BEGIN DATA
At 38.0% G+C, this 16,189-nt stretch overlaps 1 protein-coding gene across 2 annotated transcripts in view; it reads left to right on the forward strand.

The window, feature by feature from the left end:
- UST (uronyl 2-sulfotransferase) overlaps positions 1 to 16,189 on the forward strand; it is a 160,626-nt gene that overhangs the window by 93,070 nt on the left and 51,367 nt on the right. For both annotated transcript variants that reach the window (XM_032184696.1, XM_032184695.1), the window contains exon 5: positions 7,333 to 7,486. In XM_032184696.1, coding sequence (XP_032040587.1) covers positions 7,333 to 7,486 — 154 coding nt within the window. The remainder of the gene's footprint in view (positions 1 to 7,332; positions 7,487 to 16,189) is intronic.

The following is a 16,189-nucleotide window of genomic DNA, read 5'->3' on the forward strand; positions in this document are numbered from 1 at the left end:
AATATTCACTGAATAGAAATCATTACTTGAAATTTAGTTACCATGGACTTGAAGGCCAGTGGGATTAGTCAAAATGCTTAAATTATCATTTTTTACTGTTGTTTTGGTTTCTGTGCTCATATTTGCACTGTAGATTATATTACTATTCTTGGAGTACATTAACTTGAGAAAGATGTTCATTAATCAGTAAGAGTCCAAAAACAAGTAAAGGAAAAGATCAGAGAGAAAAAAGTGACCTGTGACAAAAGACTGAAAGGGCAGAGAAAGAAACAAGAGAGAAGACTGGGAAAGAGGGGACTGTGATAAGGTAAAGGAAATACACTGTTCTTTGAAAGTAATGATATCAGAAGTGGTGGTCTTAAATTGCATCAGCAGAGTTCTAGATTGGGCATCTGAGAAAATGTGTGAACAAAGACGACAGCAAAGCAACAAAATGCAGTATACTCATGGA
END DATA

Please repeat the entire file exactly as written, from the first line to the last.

At 38.0% G+C, this 16,189-nt stretch overlaps 1 protein-coding gene across 2 annotated transcripts in view; it reads left to right on the forward strand.

The window, feature by feature from the left end:
- UST (uronyl 2-sulfotransferase) overlaps positions 1 to 16,189 on the forward strand; it is a 160,626-nt gene that overhangs the window by 93,070 nt on the left and 51,367 nt on the right. For both annotated transcript variants that reach the window (XM_032184696.1, XM_032184695.1), the window contains exon 5: positions 7,333 to 7,486. In XM_032184696.1, coding sequence (XP_032040587.1) covers positions 7,333 to 7,486 — 154 coding nt within the window. The remainder of the gene's footprint in view (positions 1 to 7,332; positions 7,487 to 16,189) is intronic.

The following is a 16,189-nucleotide window of genomic DNA, read 5'->3' on the forward strand; positions in this document are numbered from 1 at the left end:
AATATTCACTGAATAGAAATCATTACTTGAAATTTAGTTACCATGGACTTGAAGGCCAGTGGGATTAGTCAAAATGCTTAAATTATCATTTTTTACTGTTGTTTTGGTTTCTGTGCTCATATTTGCACTGTAGATTATATTACTATTCTTGGAGTACATTAACTTGAGAAAGATGTTCATTAATCAGTAAGAGTCCAAAAACAAGTAAAGGAAAAGATCAGAGAGAAAAAAGTGACCTGTGACAAAAGACTGAAAGGGCAGAGAAAGAAACAAGAGAGAAGACTGGGAAAGAGGGGACTGTGATAAGGTAAAGGAAATACACTGTTCTTTGAAAGTAATGATATCAGAAGTGGTGGTCTTAAATTGCATCAGCAGAGTTCTAGATTGGGCATCTGAGAAAATGTGTGAACAAAGACGACAGCAAAGCAACAAAATGCAGTATACTCATGGA